This year's MS Build, even though online, was another good delivery from Microsoft. We saw announcements from their various product teams and, in this post, I'm going to share some updates related to productivity and dev tooling.
MS Build is Microsoft's annual developer conference. This year's event was delivered in a slightly different approach. It is normally an in-person event held in a large center with thousands of attendees, but this year's event was held online because of the global pandemic issue. Even with it being online, it wasn't short on exciting news and releases. In a previous article I wrote about important announcements for .NET developers. In this article, I'm going to highlight releases around developer and productivity tools. These products are not only relevant to .NET developers but for everyone who either uses a Windows PC or builds on various Microsoft products.
Windows Package Manager
Microsoft announced their native Windows Package Manager, which is currently in preview and also open source. It is a software package management system that simplifies the installation of software on Windows. This would save you the effort of searching for download links for all the software you need for your PC, especially if it's new. Installing new software is as easy as running
winget install <package name>, e.g.
winget install powershell.
You can use the
search command to query for applications that can be installed. At the time of this writing, only a few applications are available. Among them are .NET Core, .NET Framework, Visual Studio, and OneDrive. You can get the client on GitHub or join the Windows Insider program to receive updates. You can read the documentation to learn how to use this tool and submit packages/applications.
Windows Terminal 1.0!
Microsoft announced the Windows Terminal at last year's Build and this year they announced version 1.0! With the latest release, Windows Terminal utilizes the GPU to render its text in order to provide a much faster experience when using the command line. It supports displaying emoji, background images and gifs, split window panes, and you can customize it and save your settings in a profile.
To get started installing and using the Windows Terminal, check the docs.
The Visual Studio team announced the release of Visual Studio 2019 version 16.6 and 16.7 (preview 1). For 16.6, there's .NET Async tool for profiling, improved snapshot debugging, and terminal with the ability to open multiple instances, customize font face and size, and automatically generate profiles.
Visual Studio Codespaces & GitHub Codespaces
Microsoft has provided Visual Studio Online for a while now. It is a hosted development environment that allows you to develop entirely in the cloud. A few months back they renamed it to Visual Studio Codespaces, and, with the current release, it supports developing .NET Core, ASP.NET Core, and C++ apps in Windows-based codespaces, as well as Linux-based codespaces. You can create multiple codespaces for different projects and delete them when you're done. This is because each codespace has its own isolated storage and dedicated compute so that your data can be quickly attached and accessible even if you’ve been away for a while.
The codespaces you create can be accessed from Visual Studio 2019, VS Code, or the browser. The browser editor supports Visual Studio Code extensions so you can create a rich editing experience to build, debug, and run your app right from the browser. To get started, you can create codespaces in the public preview from the web or from Visual Studio Code.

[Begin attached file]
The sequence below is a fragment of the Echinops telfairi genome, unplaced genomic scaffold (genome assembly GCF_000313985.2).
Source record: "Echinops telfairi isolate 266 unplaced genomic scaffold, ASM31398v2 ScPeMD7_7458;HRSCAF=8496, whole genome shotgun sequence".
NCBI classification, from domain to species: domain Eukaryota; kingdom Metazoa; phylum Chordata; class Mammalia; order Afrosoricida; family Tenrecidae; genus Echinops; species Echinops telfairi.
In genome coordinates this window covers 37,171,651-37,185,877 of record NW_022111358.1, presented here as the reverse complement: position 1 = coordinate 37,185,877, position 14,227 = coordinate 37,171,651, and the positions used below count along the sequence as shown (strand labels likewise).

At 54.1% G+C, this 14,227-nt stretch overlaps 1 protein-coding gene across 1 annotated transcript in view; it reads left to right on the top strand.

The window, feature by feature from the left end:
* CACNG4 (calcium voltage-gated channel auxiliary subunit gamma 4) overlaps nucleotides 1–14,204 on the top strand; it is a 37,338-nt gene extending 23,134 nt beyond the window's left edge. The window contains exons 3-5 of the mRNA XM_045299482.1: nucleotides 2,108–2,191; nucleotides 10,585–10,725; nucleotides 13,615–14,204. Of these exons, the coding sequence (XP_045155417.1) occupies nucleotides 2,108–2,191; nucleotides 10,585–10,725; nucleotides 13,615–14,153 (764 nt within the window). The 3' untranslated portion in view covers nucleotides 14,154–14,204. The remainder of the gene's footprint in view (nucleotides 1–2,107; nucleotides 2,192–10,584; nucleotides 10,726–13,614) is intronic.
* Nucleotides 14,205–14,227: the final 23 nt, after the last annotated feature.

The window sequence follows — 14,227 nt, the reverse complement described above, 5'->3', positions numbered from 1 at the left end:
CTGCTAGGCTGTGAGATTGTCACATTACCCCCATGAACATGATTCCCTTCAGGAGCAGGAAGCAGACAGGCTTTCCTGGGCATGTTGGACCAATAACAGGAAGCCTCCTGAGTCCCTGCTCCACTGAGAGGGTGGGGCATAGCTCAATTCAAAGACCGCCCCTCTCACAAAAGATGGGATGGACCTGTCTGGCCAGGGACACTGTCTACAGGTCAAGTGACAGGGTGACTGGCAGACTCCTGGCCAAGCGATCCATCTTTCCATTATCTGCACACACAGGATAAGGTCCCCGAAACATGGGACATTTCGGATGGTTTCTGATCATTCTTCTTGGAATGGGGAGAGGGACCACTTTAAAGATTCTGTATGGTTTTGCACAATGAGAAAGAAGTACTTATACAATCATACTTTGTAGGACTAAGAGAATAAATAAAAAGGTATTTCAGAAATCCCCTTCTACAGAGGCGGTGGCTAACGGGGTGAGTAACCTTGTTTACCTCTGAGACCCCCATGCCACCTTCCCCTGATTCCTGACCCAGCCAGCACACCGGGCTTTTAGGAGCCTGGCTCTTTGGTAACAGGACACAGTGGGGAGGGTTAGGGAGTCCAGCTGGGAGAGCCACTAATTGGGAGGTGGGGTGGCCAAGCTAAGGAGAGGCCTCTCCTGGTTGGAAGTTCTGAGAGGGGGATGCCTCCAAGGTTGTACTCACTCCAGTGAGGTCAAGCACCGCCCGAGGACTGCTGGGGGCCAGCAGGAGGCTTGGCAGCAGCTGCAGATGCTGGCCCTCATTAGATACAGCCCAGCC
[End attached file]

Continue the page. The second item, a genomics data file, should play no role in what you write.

Visual Studio Codespaces is also supported on GitHub. This means that you will find an option to open a repository directly on GitHub, and you can compile and run the application right from the browser. This is not generally available at the moment so you'd have to sign up for early access.
Microsoft gave some updates regarding the Edge browser. I tuned in for the Microsoft Edge DevTools for web developers session where Rachel Simone Weil did a deep dive on the new features as well as upcoming features. Edge is now based on the Chromium open-source browser project, so if you're used to the DevTools in Chrome, you'll find the same thing in Edge. The Edge DevTools team has made over 600 commits to the Chromium project in order to improve it and contribute features that are already in the Chromium backlog. There are improvements around accessibility, improved compatibility with screen readers and other assistive technologies.
A new feature that might be important to some people is the ability to use Edge DevTools in the language as the Edge browser. This means that if you change your browser's language to Chinese, you'll see the DevTools also in Chinese. This feature is available in Edge Canary build as of the time of writing. Part of what's to come next are:
- 3D view which allows you to visualize the DOM and CSS z-index
- Customize keyboard shortcut from the DevTools
- CSS Grid tooling
- webhint, an open-source tool to help you inspect and improve your site's accessibility and cross-browser compatibility
If you're new to DevTools and want to learn about it, go to aka.ms/devtoolsdocs to find helpful documentation.
That's a Wrap!
MS Build for me was amazing. There was a lot to tune in to, but I tried to keep up with as much as I needed to and I'm glad to share them with you. In this post, I cover as much as I know regarding tools that I think can improve your productivity. From the package manager to Edge Browser, there are exciting new things available now, and others to come in the coming months.
If you want to get a summary of exciting new things and what's to come in the future for .NET developers, check out my other post.